2.3. We understand there are approximately 400 child welfare reporters in Scotland appointed across the six Sheriffdoms and the Court of Session. Individuals seeking to be a child welfare reporter may be appointed to lists held by the Court of Session and by the six Sheriffs Principal (for the Sheriff Courts in their respective Sheriffdom). The presiding judge or sheriff can then appoint a child welfare reporter on the appropriate list to report on a case.

2.4. In cases under section 11 of the 1995 Act, a court may appoint a local authority to report on a child. The Scottish Government understands that in certain areas of Scotland the courts are using these provisions to order a child welfare report from local authorities.

2.5. Individuals can apply to the Sheriff Principal of a Sheriffdom to be added to the lists of child welfare reporters. The appointment criteria are set by each Sheriff Principal.

2.6. Most child welfare reporters are practising solicitors and many of them are family lawyers. However, some child welfare reporters have other backgrounds such as in social work or in teaching.

2.7. Generally, the appointments are not for a fixed period of time and finish when an individual asks to be removed from the list. The procedure for removing a child welfare reporter from office is a matter for each Sheriff Principal/ the Lord President.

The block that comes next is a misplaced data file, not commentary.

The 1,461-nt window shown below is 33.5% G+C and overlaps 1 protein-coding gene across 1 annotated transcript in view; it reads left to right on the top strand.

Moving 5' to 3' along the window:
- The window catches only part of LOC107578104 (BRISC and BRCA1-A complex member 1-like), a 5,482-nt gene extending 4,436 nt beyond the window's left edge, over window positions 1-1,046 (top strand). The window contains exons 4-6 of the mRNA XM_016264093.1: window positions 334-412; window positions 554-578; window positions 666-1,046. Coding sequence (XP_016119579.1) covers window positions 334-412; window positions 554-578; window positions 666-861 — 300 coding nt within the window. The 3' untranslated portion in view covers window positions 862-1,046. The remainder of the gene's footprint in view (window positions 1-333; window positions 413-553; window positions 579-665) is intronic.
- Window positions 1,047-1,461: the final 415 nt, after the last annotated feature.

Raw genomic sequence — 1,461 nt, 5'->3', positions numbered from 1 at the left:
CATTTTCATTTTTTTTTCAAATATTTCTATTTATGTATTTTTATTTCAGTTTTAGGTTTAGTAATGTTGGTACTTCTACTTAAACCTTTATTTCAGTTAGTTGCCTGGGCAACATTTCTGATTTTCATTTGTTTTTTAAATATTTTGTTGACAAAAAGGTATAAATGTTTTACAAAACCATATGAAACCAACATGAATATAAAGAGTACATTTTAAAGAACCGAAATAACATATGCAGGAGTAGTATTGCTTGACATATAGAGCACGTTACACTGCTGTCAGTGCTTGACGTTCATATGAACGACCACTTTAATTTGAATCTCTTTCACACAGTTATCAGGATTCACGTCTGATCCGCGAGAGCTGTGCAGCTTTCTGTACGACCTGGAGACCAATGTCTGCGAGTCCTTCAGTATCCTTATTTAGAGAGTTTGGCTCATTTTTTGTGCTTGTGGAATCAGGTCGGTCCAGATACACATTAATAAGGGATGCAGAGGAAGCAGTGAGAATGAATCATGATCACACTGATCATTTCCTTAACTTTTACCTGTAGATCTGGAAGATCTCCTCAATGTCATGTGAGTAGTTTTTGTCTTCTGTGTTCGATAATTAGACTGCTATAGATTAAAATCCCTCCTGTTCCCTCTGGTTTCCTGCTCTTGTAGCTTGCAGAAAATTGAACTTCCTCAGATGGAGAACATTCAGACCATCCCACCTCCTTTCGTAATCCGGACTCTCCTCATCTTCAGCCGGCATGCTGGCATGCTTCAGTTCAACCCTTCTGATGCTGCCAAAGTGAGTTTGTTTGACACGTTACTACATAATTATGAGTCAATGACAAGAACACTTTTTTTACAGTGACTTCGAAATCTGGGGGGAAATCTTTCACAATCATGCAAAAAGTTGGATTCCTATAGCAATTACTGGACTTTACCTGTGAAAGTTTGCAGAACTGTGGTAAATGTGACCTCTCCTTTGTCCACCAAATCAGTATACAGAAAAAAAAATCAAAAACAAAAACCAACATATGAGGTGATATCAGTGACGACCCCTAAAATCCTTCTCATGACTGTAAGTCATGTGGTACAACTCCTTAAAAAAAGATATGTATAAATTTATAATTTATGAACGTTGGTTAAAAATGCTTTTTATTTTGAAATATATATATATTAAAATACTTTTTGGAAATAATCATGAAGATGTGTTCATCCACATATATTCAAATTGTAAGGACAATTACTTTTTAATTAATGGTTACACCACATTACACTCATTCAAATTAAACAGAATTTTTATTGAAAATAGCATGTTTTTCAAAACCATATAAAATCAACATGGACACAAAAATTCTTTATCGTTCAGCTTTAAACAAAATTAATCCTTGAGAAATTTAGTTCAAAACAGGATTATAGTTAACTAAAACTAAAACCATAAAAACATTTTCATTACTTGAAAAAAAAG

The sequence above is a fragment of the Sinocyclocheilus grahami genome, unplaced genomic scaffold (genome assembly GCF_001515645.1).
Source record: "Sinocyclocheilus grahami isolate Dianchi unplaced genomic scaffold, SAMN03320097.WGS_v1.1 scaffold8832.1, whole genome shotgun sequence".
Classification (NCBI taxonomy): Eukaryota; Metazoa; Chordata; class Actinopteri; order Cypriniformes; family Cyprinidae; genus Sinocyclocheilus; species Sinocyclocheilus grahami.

2.8. We understand that child welfare reporters do not have regular appraisals or any other monitoring or review except to ensure that their Protecting Vulnerable Groups registration is maintained[5]. In general, there is no requirement for any specific training. However, we are aware that certain Sheriffs Principal have organised training for the child welfare reporters on the list in their Sheriffdom.

2.9. The Financial Memorandum[6] which accompanied the Children (Scotland) Bill when it was introduced into the Scottish Parliament included information on Scottish Legal Aid Board (SLAB) funding of child welfare reports. SLAB may fund child welfare reports when one or both parties to the case are in receipt of legal aid.

2.10. We have recently produced information for children about child welfare reports.[7] This is aimed at children and young people with a reading age over 11. We are now working on a guide for younger children.